Opposition leaders in the Central African Republic are calling for all excluded candidates in next month's presidential election to be reinstated.

A coalition of seven opposition candidates issued a statement late Wednesday saying President Francois Bozize was preparing what they called an "electoral hold-up."

All seven candidates were excluded last month by the country's constitutional court.

One of them, former Prime Minister Martin Ziguele, was excluded because his health certificate says he is "apparently" in good health, rather than "fully."

After an initial uproar, General Bozize reinstated three of them, including Mr. Ziguele, but the three reinstated now say the four others should also be allowed to run.

One of them still being excluded is former President Ange-Felix Patasse. He told journalists in Togo, where he is in exile, this combined protest action is a good sign. He said the political class is finally waking up. He also says failed election could lead to renewed civil war.

Mr. Patasse was ousted in a coup led by Mr. Bozize in March 2003. He is being tried for what Mr. Bozize calls "blood and financial crimes."

Initially, Mr. Bozize had said he would only be president during a transitional period, but then changed his mind, saying it was for the good of impoverished Central Africans.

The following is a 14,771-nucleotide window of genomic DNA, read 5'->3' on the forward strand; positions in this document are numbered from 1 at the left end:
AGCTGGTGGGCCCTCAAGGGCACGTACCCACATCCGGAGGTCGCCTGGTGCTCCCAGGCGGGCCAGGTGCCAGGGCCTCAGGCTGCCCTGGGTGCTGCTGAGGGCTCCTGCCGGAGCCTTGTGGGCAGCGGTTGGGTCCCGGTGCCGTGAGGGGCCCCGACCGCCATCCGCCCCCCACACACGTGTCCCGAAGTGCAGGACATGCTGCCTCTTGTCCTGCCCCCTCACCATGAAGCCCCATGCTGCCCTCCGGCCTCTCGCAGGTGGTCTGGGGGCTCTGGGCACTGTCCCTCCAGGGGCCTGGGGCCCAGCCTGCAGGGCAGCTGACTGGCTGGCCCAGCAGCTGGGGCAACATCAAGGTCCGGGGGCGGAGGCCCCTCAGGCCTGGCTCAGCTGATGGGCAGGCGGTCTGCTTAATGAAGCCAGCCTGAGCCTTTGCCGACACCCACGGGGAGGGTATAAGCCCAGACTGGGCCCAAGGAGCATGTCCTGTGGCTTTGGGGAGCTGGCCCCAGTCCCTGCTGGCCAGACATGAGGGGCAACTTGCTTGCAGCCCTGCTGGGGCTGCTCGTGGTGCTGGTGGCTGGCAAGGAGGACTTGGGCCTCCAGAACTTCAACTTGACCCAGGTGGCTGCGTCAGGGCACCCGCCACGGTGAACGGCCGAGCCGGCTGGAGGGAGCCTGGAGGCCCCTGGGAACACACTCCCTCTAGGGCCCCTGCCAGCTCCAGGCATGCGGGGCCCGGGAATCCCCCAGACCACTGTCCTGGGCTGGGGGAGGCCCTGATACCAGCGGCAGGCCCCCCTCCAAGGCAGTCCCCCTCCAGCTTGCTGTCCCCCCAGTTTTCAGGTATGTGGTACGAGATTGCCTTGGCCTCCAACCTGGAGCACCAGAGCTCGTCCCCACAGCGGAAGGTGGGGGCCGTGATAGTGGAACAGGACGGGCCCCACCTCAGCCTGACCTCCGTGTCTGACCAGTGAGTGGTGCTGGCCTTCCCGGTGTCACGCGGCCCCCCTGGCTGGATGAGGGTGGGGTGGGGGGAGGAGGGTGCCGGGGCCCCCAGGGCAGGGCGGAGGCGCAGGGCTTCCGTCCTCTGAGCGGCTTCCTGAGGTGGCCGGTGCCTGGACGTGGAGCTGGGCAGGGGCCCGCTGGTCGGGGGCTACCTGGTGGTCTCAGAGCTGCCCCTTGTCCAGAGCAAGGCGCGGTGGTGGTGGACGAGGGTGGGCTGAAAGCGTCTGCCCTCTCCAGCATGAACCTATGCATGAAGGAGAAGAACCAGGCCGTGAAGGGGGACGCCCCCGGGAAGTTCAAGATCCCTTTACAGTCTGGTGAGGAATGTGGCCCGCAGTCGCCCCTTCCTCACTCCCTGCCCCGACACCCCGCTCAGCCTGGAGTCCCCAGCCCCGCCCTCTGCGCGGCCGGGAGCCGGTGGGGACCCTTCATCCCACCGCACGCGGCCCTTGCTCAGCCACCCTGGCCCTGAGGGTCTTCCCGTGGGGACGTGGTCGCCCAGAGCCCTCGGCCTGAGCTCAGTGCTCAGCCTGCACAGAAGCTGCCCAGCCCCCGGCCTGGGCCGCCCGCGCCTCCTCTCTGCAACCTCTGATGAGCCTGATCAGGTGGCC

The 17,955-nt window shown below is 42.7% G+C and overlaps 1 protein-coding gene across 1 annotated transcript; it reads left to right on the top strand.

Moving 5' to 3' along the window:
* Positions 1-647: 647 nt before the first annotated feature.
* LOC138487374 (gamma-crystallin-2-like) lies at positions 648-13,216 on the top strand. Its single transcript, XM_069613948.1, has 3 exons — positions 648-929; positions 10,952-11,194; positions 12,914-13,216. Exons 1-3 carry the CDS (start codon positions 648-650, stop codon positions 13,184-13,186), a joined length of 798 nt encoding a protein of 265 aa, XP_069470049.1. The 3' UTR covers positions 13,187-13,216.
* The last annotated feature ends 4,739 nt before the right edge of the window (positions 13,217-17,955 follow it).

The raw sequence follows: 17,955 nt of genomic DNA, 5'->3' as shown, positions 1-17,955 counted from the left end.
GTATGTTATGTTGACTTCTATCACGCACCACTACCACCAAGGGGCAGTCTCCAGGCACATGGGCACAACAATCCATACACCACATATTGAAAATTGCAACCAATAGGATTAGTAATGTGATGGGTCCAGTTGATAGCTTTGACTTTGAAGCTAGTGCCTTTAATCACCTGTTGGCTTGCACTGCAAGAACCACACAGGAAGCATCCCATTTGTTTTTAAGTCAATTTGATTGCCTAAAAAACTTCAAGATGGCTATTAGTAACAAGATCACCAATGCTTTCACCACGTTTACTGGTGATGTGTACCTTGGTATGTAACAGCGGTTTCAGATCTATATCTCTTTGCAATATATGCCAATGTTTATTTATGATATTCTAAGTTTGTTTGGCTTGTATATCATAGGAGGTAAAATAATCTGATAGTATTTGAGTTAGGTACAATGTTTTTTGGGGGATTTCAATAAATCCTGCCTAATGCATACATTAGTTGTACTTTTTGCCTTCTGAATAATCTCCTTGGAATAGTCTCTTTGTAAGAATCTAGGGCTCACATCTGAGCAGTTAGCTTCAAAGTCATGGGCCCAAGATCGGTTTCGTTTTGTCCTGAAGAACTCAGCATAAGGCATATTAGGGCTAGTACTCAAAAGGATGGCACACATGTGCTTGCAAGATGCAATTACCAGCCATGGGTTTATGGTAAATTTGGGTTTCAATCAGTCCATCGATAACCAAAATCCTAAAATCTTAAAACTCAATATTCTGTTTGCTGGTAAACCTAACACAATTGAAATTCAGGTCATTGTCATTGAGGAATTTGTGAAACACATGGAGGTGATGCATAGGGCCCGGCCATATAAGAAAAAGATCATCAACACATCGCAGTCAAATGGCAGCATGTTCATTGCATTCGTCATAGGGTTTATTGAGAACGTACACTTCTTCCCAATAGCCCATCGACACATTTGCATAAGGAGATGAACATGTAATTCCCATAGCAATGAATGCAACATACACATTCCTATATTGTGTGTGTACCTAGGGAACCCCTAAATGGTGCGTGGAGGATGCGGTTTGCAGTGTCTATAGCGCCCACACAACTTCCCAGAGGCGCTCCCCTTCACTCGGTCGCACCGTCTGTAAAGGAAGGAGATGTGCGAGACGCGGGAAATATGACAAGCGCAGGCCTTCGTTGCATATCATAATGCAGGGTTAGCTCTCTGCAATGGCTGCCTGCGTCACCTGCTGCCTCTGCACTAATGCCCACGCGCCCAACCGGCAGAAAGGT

A regional human rights observer, Alioune Tine, says indications are not good the poll scheduled for February 13 will be democratic.

"There is a threat about these elections," he said. "The problem of the implication of the General Bozize himself. I think that we are not in conditions to have very fair and transparent elections now in Central Africa. I think that we need to have another court, another constitutional court, another body to make the control and the monitoring of these elections."

Opposition leaders have also called for a new constitutional court to take over. They were trying to organize a meeting Wednesday to discuss the situation with their supporters, but authorities banned the gathering.